Into the Night

This entry is part 6 of 20 in the series Cruising with Teens

We held our collective breath as the unsuspecting cruisers joined us. We had already met Albert, our waiter for the duration, and Geri, his able assistant. Albert rushed to meet and seat the latest arrivals.

The four appeared to know each other well, and I correctly surmised that they were traveling together. One of the men looked us over with striking, piercing eyes. Oh, oh. He turned to Dan and asked, “Where’s the wine. Are you buying the wine?”

This was Kent, and he led the introductions — wife Nickie, and their friends Betsy & David. In a sudden rush of activity, napkins, menus and conversations started flying around the table. Kent immediately engaged the boys in an exchange that I could not hear, but the smiles and laughter told me all I needed to know.

We were in for a treat.

It was quickly apparent that this table would be doing brisk business with the sommelier, a young lady whose name and nationality I did not catch. Kent impatiently goaded David into ordering, and David looked very content as he sat back with the wine list and considered the possibilities. I did the same, selecting from the section labeled “For Cheapskates”.

Our tablemates were veteran cruisers, and had been on the Millennium during her inaugural year. Hailing from Virginia Beach, this was their fourth cruise as a group – actually they may qualify as a gang.

Kent is a retired Navy pilot — A4’s and F4’s. Nickie retired from nursing on the condition that Kent take her on a cruise. His initial refusal to pay for the experience of being on a large ship was borne from his time aboard aircraft carriers, but Nickie was ultimately victorious and Kent was quickly hooked. They’ve cruised every year since – 14 in total.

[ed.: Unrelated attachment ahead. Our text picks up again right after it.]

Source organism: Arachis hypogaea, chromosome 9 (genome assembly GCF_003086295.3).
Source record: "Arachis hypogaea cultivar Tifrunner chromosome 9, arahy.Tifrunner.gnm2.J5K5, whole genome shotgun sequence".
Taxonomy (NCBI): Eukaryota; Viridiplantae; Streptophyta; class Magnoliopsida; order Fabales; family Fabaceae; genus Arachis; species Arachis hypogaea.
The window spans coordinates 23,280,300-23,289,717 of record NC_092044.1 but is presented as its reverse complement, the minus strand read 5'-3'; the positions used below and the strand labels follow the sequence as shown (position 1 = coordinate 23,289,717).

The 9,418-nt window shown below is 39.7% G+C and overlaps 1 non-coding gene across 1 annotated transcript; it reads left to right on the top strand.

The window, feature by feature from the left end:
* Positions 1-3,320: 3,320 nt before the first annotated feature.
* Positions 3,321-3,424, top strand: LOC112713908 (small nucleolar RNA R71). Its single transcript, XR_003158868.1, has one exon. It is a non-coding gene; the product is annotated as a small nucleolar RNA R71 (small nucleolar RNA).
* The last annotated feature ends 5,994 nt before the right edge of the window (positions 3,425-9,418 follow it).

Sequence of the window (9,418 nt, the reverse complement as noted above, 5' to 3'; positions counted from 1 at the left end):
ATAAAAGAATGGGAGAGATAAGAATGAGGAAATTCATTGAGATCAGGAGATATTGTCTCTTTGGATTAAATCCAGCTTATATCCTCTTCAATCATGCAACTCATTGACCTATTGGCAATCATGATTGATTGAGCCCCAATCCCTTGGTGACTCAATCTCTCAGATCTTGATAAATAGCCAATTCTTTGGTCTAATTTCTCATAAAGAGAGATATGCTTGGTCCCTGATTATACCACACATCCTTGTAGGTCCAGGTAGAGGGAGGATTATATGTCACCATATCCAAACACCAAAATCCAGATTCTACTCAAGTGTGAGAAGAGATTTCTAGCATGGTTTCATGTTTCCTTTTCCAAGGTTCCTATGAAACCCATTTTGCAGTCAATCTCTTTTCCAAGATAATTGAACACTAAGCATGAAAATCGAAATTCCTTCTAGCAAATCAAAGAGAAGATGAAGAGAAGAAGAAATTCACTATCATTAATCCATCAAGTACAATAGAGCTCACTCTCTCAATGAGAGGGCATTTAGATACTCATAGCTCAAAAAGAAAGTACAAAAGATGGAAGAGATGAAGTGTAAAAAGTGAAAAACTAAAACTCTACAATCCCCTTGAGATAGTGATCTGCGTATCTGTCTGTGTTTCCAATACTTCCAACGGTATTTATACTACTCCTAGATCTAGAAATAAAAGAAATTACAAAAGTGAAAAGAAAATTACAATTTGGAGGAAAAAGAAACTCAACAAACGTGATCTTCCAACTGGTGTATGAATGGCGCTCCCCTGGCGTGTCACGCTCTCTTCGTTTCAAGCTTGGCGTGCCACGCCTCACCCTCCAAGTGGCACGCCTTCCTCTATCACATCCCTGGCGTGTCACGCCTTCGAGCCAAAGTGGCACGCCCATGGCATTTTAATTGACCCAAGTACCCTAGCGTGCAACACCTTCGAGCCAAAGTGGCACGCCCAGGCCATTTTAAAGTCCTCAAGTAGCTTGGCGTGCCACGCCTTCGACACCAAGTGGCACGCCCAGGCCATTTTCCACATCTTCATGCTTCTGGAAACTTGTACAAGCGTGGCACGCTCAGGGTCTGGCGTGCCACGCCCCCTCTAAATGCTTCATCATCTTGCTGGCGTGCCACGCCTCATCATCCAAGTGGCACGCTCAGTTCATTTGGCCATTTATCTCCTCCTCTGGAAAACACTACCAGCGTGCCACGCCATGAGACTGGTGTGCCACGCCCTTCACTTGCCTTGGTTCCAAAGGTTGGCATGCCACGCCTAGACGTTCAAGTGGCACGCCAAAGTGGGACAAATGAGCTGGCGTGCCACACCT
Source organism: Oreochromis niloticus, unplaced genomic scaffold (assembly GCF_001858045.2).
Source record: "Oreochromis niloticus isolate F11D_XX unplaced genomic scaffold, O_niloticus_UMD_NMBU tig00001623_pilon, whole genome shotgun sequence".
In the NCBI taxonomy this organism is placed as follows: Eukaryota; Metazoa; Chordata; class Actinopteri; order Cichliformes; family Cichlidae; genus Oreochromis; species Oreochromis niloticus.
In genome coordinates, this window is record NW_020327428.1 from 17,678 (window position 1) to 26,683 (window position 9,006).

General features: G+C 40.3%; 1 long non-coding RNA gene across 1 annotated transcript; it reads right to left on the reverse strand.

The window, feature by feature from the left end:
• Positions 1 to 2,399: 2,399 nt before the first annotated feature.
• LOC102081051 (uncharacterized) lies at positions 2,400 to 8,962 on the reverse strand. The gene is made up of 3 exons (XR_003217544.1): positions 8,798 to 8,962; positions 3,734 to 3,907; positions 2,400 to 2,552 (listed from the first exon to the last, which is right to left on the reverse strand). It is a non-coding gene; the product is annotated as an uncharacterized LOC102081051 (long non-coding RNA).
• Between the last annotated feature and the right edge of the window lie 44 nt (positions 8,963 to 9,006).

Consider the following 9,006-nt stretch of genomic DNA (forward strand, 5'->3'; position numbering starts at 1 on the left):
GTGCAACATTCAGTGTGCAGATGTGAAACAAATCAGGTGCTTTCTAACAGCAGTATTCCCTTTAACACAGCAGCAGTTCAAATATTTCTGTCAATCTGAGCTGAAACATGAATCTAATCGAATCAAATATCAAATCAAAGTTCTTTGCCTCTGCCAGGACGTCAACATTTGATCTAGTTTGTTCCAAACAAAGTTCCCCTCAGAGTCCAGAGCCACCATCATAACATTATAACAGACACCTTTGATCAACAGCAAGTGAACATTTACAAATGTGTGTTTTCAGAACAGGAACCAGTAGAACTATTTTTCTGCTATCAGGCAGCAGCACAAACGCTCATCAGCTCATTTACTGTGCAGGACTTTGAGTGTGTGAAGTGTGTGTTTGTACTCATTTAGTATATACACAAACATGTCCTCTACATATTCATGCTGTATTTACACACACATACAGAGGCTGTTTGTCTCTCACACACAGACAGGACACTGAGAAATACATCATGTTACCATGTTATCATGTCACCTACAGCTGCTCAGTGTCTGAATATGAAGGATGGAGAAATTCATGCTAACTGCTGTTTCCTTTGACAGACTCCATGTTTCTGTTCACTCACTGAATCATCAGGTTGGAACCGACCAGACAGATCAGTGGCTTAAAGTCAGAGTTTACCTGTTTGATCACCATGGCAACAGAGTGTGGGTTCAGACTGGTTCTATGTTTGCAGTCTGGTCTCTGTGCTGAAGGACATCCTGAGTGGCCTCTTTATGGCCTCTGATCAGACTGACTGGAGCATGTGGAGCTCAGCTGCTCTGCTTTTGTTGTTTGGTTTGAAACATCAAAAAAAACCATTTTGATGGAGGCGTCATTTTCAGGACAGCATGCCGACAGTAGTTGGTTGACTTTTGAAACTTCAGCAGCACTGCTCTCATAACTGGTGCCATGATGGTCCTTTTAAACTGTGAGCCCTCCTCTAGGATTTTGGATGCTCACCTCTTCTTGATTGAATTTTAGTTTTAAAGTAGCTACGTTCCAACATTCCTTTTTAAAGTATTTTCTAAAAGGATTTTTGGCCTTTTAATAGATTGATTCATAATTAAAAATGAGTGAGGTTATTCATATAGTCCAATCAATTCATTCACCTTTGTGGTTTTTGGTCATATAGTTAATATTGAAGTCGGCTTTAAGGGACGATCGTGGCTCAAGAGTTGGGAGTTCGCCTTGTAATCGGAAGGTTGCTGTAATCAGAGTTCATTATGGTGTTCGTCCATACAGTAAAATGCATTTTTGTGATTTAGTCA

Betsy is an entrepreneur, outgoing and enthusiastic about everything. She runs a gift boutique in Virginia Beach and on-line ( specializing in corporate gifts, gourmet treats, wine and more. David is a veterinarian specializing in small and exotic animals. This was their sixth cruise.

We exchanged stories of all sorts. I conveyed tales of CruiseCritic and our own cruising history. The topic of dining at the Captain’s table came up. I commented that I expected this to be the first cruise where I didn’t dine there. Somewhat to my surprise, our tablemates had never experienced it. That simply wouldn’t do…

Dinner came and went, and the wine flowed freely. I did inform Wells and Dan that wine was meant to be sipped, not guzzled. I don’t have any idea what I ate, being more intent on studying the eating habits of the boys. The specifics are lost, but both were surprisingly adventurous. Wells refuses to eat anything containing onions at home, but I can assure everyone that he ate onions and many other exotic foods with pleasure while on the Millennium. I ordered two desserts, and Wells followed suit. He was just warming up…

The atmosphere at the table was decidedly homey and fun. By the time we rose to leave, the restaurant had emptied. Most of the waiters had completed their clean up and the tables were set for the next day.

Albert and Geri stood patiently to the side. It was their turn to get stuck with the slow pokes – probably the worst thing next to poor tippers…